The BBC Trust yesterday upheld a complaint made against a Panorama programme about open cast mining.
A sequence in ‘Comeback Coal’, broadcast on BBC1 in December, paired commentary on carbon dioxide emissions from coal fired power stations with pictures of cooling towers.
Shots of water vapour billowing from cooling towers were shown as a voiceover stated that burning fossil fuels, particularly coal, was responsible for up to 80 per cent of the global rise in carbon dioxide emissions.
A viewer complained to the BBC Trust that the montage misrepresented the cooling towers as chimneys emitting carbon dioxide and pollutants, breaching the BBC’s own guidelines.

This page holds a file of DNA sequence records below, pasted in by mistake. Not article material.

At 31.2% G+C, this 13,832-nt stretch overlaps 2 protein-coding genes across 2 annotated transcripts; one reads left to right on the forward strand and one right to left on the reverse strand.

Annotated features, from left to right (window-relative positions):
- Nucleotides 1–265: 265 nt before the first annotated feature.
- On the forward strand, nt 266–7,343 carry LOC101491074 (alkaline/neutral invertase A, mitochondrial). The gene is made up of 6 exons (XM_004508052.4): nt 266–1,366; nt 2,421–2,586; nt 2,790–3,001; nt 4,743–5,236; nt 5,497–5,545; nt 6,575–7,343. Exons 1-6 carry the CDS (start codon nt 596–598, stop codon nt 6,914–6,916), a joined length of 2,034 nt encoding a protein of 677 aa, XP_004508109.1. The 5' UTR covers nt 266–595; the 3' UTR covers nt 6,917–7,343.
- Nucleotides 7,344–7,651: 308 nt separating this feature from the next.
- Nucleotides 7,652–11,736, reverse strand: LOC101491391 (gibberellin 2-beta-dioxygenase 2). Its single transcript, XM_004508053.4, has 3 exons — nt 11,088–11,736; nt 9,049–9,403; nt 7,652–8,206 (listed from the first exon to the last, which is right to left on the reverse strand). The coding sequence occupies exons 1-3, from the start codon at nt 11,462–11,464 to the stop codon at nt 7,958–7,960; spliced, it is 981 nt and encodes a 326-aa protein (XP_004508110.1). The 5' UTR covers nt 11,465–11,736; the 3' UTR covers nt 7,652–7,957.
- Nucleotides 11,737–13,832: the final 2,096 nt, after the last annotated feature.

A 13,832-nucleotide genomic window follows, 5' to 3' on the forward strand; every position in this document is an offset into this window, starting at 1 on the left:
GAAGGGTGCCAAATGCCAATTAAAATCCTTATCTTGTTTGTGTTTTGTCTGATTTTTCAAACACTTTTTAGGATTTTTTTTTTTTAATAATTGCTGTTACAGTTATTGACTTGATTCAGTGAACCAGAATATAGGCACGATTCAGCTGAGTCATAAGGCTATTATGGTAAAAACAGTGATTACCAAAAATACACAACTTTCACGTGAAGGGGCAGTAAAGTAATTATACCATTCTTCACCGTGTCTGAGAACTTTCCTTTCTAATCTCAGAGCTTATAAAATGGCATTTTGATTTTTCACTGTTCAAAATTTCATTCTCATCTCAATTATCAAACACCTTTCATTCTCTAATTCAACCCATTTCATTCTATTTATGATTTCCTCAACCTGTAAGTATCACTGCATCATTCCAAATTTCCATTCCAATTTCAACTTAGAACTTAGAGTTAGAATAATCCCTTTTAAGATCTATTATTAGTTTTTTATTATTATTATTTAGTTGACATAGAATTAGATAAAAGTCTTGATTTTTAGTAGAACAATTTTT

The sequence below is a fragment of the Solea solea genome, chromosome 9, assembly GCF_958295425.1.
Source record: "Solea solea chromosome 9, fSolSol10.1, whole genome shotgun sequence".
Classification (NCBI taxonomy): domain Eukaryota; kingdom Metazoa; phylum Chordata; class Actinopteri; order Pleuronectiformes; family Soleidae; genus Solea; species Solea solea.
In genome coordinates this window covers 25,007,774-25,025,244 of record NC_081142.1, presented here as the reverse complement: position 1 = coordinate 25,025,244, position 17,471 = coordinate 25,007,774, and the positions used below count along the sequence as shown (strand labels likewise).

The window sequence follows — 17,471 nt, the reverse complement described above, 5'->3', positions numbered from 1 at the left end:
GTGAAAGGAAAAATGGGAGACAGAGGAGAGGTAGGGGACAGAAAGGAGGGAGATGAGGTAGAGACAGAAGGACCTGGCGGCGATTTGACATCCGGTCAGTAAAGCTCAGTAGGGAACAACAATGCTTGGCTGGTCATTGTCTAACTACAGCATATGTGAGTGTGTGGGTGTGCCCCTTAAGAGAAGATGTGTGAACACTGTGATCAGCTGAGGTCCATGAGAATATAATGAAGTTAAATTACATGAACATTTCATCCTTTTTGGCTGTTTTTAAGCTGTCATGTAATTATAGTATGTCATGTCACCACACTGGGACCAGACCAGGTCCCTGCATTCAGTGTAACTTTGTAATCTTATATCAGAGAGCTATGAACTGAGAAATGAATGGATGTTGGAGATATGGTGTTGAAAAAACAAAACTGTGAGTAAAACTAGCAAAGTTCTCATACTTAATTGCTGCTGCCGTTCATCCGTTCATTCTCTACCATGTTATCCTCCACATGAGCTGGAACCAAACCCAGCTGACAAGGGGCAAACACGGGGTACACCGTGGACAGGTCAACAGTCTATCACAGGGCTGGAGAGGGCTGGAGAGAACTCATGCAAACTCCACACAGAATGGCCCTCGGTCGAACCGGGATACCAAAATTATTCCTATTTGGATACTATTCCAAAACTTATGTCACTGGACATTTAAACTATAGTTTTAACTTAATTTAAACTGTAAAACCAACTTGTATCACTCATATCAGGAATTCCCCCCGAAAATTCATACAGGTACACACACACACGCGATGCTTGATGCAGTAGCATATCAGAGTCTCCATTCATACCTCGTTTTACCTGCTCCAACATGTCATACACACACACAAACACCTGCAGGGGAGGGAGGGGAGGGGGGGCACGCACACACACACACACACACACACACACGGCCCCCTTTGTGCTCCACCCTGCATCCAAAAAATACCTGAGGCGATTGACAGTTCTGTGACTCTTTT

The Trust’s editorial complaints unit initially rejected the complaint, saying: “it was reasonable to assume that viewers would understand that the cooling towers were being used to illustrate a more general point.”
However, on appeal the committee changed its decision and upheld its complaint as the matter had to be considered from the perspective of the viewer.
It ruled that the overall effect of the sequence was misleading but acknowledged: “There was no suggestion in the material before it [the montage] that the programme had sought to mislead the audience.”
BBC News had issued guidance on the use of footage of cooling towers to specialist science correspondents and newsroom output editors, but not to Panorama.
The Committee noted that these guidelines were clear, and recommended that they be shared with all areas of factual programming to avoid repeating inaccurate use of this kind of footage.
The Committee rejected a second complaint made about the programme.